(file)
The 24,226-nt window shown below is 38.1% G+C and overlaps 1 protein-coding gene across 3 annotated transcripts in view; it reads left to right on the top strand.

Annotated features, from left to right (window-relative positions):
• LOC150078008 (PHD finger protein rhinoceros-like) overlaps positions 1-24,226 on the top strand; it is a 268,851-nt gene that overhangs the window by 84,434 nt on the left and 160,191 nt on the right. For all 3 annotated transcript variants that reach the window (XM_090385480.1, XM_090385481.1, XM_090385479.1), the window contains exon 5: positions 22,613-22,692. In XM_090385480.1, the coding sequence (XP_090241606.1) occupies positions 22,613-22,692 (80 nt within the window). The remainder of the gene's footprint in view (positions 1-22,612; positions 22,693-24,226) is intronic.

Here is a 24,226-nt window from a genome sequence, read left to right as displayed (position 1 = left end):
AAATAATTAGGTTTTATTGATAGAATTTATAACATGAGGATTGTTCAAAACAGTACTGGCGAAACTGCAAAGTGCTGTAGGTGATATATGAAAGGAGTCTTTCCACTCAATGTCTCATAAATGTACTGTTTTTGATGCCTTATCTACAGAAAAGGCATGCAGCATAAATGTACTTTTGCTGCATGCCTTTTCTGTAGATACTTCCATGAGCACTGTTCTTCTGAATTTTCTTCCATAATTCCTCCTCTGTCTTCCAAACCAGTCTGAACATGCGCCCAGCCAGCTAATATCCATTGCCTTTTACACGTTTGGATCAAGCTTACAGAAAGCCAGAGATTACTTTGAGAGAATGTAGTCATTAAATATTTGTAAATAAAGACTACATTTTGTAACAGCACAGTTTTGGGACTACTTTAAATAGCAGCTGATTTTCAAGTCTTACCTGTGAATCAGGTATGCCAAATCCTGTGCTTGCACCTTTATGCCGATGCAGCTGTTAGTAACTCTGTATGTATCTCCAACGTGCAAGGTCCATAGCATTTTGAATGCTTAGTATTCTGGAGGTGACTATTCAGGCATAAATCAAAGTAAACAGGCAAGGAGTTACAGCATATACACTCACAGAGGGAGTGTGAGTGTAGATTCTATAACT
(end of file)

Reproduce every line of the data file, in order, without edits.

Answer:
The 24,226-nt window shown below is 38.1% G+C and overlaps 1 protein-coding gene across 3 annotated transcripts in view; it reads left to right on the top strand.

Annotated features, from left to right (window-relative positions):
• LOC150078008 (PHD finger protein rhinoceros-like) overlaps positions 1-24,226 on the top strand; it is a 268,851-nt gene that overhangs the window by 84,434 nt on the left and 160,191 nt on the right. For all 3 annotated transcript variants that reach the window (XM_090385480.1, XM_090385481.1, XM_090385479.1), the window contains exon 5: positions 22,613-22,692. In XM_090385480.1, the coding sequence (XP_090241606.1) occupies positions 22,613-22,692 (80 nt within the window). The remainder of the gene's footprint in view (positions 1-22,612; positions 22,693-24,226) is intronic.

Here is a 24,226-nt window from a genome sequence, read left to right as displayed (position 1 = left end):
AAATAATTAGGTTTTATTGATAGAATTTATAACATGAGGATTGTTCAAAACAGTACTGGCGAAACTGCAAAGTGCTGTAGGTGATATATGAAAGGAGTCTTTCCACTCAATGTCTCATAAATGTACTGTTTTTGATGCCTTATCTACAGAAAAGGCATGCAGCATAAATGTACTTTTGCTGCATGCCTTTTCTGTAGATACTTCCATGAGCACTGTTCTTCTGAATTTTCTTCCATAATTCCTCCTCTGTCTTCCAAACCAGTCTGAACATGCGCCCAGCCAGCTAATATCCATTGCCTTTTACACGTTTGGATCAAGCTTACAGAAAGCCAGAGATTACTTTGAGAGAATGTAGTCATTAAATATTTGTAAATAAAGACTACATTTTGTAACAGCACAGTTTTGGGACTACTTTAAATAGCAGCTGATTTTCAAGTCTTACCTGTGAATCAGGTATGCCAAATCCTGTGCTTGCACCTTTATGCCGATGCAGCTGTTAGTAACTCTGTATGTATCTCCAACGTGCAAGGTCCATAGCATTTTGAATGCTTAGTATTCTGGAGGTGACTATTCAGGCATAAATCAAAGTAAACAGGCAAGGAGTTACAGCATATACACTCACAGAGGGAGTGTGAGTGTAGATTCTATAACT